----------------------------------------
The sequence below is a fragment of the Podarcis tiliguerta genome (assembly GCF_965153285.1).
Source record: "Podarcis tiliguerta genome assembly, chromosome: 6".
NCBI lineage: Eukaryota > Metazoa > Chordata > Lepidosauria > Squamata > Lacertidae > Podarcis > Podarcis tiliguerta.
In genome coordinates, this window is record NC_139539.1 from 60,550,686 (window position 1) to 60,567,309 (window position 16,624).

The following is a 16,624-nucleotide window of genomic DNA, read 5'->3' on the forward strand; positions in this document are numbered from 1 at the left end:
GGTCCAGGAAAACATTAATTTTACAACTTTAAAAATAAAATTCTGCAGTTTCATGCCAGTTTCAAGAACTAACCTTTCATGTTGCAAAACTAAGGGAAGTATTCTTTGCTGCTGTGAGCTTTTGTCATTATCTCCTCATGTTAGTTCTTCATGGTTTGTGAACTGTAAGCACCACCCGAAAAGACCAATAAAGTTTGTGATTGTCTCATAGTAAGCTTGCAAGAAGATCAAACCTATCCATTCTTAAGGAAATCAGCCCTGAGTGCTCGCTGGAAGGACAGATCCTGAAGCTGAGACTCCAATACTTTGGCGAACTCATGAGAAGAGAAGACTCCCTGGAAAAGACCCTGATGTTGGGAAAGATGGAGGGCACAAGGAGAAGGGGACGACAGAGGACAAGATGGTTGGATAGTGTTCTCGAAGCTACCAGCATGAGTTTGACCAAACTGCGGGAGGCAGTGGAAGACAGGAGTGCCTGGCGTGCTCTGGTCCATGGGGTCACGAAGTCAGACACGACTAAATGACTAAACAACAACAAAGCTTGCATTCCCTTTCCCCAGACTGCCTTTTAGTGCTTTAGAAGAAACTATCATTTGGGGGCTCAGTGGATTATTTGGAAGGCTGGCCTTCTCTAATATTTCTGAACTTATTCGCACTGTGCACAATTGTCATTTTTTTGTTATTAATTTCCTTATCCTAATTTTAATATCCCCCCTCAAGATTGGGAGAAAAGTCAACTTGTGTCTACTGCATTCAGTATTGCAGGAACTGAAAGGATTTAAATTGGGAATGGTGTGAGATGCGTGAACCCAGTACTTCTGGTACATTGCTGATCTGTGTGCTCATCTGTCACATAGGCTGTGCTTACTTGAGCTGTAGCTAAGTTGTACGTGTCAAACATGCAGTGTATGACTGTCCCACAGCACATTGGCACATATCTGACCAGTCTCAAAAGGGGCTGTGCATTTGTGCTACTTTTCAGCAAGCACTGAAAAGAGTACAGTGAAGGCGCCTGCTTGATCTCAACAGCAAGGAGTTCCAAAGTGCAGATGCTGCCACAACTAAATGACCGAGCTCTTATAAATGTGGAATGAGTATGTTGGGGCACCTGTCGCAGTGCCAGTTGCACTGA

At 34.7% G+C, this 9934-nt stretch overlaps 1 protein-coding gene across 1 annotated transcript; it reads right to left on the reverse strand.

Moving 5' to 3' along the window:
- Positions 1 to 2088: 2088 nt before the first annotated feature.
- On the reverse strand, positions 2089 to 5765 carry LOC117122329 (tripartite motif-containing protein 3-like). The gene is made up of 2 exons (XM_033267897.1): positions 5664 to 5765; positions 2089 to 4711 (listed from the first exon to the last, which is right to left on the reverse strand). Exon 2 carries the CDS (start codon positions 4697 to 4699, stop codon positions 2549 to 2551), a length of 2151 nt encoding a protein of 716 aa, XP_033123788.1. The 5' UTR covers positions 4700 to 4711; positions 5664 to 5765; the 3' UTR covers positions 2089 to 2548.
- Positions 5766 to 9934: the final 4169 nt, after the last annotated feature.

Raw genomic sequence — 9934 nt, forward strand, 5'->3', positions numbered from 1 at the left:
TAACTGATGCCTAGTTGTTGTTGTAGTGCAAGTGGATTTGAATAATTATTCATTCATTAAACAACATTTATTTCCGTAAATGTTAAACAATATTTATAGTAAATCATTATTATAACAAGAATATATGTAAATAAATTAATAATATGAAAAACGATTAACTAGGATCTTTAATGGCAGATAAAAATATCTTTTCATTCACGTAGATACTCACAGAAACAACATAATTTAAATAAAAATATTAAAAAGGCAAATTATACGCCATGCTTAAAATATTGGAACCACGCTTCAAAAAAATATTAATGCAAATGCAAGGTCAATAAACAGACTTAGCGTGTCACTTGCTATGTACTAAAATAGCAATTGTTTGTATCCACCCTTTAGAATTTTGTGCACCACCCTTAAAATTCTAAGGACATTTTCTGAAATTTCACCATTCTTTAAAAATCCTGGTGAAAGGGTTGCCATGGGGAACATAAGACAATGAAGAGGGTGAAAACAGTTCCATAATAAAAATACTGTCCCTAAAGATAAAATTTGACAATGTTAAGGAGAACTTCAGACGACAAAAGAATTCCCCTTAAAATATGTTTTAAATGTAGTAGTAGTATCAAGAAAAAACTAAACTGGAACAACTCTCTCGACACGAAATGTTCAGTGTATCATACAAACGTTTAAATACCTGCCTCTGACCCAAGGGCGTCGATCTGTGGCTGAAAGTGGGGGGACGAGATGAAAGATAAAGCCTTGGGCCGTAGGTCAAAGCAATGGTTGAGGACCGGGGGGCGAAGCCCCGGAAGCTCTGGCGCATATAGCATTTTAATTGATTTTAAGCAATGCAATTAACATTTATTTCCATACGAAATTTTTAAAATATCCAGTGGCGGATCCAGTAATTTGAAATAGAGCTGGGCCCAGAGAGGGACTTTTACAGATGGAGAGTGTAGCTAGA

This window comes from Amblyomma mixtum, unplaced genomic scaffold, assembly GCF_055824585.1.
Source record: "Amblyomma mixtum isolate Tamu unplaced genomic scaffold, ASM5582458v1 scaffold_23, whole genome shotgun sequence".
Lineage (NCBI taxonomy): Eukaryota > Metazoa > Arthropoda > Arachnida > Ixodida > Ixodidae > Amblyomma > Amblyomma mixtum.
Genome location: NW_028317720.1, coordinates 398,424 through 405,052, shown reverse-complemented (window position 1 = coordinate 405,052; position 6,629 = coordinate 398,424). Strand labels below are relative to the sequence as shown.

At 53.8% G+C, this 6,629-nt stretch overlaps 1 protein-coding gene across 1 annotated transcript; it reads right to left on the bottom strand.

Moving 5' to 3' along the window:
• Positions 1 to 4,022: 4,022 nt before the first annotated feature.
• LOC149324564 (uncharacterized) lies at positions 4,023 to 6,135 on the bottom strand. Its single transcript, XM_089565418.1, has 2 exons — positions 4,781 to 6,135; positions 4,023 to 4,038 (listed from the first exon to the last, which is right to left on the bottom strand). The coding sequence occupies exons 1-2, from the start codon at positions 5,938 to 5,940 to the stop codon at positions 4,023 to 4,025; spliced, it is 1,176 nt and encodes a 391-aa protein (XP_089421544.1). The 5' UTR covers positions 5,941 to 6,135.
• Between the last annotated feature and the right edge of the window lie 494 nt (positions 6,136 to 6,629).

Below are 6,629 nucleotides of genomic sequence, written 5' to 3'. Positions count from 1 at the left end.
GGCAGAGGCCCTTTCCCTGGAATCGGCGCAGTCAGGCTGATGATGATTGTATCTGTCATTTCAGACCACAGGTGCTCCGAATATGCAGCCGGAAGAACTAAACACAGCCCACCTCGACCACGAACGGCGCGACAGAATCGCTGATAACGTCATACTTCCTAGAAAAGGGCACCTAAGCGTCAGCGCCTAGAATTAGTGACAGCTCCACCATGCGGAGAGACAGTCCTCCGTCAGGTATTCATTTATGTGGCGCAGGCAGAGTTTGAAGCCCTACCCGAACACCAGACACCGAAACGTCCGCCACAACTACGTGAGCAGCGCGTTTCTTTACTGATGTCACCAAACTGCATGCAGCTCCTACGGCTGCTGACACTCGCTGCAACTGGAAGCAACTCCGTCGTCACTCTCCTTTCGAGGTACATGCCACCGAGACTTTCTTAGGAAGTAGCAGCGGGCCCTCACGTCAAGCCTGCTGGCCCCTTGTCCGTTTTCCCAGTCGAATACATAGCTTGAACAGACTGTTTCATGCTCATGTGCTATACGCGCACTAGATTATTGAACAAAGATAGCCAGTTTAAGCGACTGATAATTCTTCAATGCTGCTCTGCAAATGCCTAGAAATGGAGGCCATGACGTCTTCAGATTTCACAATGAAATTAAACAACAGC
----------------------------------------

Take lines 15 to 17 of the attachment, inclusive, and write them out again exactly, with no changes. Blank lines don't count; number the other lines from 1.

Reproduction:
Source record: "Amblyomma mixtum isolate Tamu unplaced genomic scaffold, ASM5582458v1 scaffold_23, whole genome shotgun sequence".
Lineage (NCBI taxonomy): Eukaryota > Metazoa > Arthropoda > Arachnida > Ixodida > Ixodidae > Amblyomma > Amblyomma mixtum.
Genome location: NW_028317720.1, coordinates 398,424 through 405,052, shown reverse-complemented (window position 1 = coordinate 405,052; position 6,629 = coordinate 398,424). Strand labels below are relative to the sequence as shown.